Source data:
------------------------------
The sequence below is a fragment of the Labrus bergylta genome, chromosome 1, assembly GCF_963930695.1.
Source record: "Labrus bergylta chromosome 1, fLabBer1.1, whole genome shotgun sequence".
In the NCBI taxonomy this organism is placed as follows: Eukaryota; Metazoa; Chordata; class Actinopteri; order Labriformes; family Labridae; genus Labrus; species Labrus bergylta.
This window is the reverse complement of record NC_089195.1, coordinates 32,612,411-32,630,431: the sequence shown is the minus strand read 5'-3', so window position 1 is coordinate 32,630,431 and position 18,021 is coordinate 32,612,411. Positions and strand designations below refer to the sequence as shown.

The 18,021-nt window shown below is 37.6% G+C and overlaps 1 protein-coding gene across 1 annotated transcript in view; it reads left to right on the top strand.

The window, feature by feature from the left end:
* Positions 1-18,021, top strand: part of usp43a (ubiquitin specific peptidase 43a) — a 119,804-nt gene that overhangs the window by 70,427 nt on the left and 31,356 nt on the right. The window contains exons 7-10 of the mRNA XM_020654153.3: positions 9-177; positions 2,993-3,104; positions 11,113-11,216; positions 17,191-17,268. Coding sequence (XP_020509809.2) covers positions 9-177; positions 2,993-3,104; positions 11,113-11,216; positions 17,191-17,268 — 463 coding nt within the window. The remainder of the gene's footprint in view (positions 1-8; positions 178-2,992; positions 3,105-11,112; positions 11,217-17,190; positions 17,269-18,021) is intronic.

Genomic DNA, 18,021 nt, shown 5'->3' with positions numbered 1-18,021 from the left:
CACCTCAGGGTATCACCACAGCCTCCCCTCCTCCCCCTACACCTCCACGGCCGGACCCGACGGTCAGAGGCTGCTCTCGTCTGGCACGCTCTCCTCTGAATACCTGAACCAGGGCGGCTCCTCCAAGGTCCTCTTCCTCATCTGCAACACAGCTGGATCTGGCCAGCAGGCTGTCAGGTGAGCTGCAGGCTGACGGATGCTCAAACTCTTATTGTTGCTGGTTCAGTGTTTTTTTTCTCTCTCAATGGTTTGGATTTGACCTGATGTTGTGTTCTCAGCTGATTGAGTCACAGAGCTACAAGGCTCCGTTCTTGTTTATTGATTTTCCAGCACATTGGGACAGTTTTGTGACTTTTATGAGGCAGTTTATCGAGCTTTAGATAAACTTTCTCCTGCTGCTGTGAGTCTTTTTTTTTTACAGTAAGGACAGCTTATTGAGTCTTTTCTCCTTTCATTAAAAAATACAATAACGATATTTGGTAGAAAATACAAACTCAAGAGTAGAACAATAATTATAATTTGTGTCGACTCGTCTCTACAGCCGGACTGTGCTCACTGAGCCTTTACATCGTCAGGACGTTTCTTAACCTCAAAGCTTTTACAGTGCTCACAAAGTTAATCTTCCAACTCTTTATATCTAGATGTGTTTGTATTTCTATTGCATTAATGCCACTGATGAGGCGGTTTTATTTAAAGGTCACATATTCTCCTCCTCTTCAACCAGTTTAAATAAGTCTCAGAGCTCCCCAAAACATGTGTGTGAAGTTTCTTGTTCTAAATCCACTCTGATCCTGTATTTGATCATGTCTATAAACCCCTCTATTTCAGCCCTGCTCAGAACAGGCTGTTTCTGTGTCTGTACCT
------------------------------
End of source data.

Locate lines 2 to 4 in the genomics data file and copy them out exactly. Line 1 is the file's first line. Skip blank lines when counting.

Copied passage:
Source record: "Labrus bergylta chromosome 1, fLabBer1.1, whole genome shotgun sequence".
In the NCBI taxonomy this organism is placed as follows: Eukaryota; Metazoa; Chordata; class Actinopteri; order Labriformes; family Labridae; genus Labrus; species Labrus bergylta.
This window is the reverse complement of record NC_089195.1, coordinates 32,612,411-32,630,431: the sequence shown is the minus strand read 5'-3', so window position 1 is coordinate 32,630,431 and position 18,021 is coordinate 32,612,411. Positions and strand designations below refer to the sequence as shown.